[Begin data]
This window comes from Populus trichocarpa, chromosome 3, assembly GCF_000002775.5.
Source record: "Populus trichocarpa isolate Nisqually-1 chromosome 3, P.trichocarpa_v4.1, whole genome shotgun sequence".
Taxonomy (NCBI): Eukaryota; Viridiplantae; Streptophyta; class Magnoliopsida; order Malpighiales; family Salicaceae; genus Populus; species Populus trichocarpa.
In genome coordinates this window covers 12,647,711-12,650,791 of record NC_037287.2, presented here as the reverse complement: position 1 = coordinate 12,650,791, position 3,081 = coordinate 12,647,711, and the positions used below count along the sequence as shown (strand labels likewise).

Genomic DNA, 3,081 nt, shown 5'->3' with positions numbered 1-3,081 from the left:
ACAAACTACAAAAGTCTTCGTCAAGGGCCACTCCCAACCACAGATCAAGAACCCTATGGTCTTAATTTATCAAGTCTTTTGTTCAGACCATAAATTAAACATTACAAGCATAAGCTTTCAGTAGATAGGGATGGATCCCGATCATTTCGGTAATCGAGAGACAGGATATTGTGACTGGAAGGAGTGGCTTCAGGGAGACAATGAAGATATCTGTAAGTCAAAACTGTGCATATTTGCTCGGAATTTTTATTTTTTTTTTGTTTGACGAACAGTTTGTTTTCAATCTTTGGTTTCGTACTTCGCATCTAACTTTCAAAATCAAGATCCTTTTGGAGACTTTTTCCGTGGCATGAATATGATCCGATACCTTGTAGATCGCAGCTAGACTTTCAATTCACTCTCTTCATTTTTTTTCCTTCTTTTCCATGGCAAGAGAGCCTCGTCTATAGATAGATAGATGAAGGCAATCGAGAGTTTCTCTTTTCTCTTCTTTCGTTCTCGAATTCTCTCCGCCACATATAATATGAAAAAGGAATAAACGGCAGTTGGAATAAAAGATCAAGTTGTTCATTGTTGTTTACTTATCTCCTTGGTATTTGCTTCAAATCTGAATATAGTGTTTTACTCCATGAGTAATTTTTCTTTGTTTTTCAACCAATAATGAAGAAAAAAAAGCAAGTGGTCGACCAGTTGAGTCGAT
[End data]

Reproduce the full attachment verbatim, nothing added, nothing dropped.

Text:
This window comes from Populus trichocarpa, chromosome 3, assembly GCF_000002775.5.
Source record: "Populus trichocarpa isolate Nisqually-1 chromosome 3, P.trichocarpa_v4.1, whole genome shotgun sequence".
Taxonomy (NCBI): Eukaryota; Viridiplantae; Streptophyta; class Magnoliopsida; order Malpighiales; family Salicaceae; genus Populus; species Populus trichocarpa.
In genome coordinates this window covers 12,647,711-12,650,791 of record NC_037287.2, presented here as the reverse complement: position 1 = coordinate 12,650,791, position 3,081 = coordinate 12,647,711, and the positions used below count along the sequence as shown (strand labels likewise).

Genomic DNA, 3,081 nt, shown 5'->3' with positions numbered 1-3,081 from the left:
ACAAACTACAAAAGTCTTCGTCAAGGGCCACTCCCAACCACAGATCAAGAACCCTATGGTCTTAATTTATCAAGTCTTTTGTTCAGACCATAAATTAAACATTACAAGCATAAGCTTTCAGTAGATAGGGATGGATCCCGATCATTTCGGTAATCGAGAGACAGGATATTGTGACTGGAAGGAGTGGCTTCAGGGAGACAATGAAGATATCTGTAAGTCAAAACTGTGCATATTTGCTCGGAATTTTTATTTTTTTTTTGTTTGACGAACAGTTTGTTTTCAATCTTTGGTTTCGTACTTCGCATCTAACTTTCAAAATCAAGATCCTTTTGGAGACTTTTTCCGTGGCATGAATATGATCCGATACCTTGTAGATCGCAGCTAGACTTTCAATTCACTCTCTTCATTTTTTTTCCTTCTTTTCCATGGCAAGAGAGCCTCGTCTATAGATAGATAGATGAAGGCAATCGAGAGTTTCTCTTTTCTCTTCTTTCGTTCTCGAATTCTCTCCGCCACATATAATATGAAAAAGGAATAAACGGCAGTTGGAATAAAAGATCAAGTTGTTCATTGTTGTTTACTTATCTCCTTGGTATTTGCTTCAAATCTGAATATAGTGTTTTACTCCATGAGTAATTTTTCTTTGTTTTTCAACCAATAATGAAGAAAAAAAAGCAAGTGGTCGACCAGTTGAGTCGAT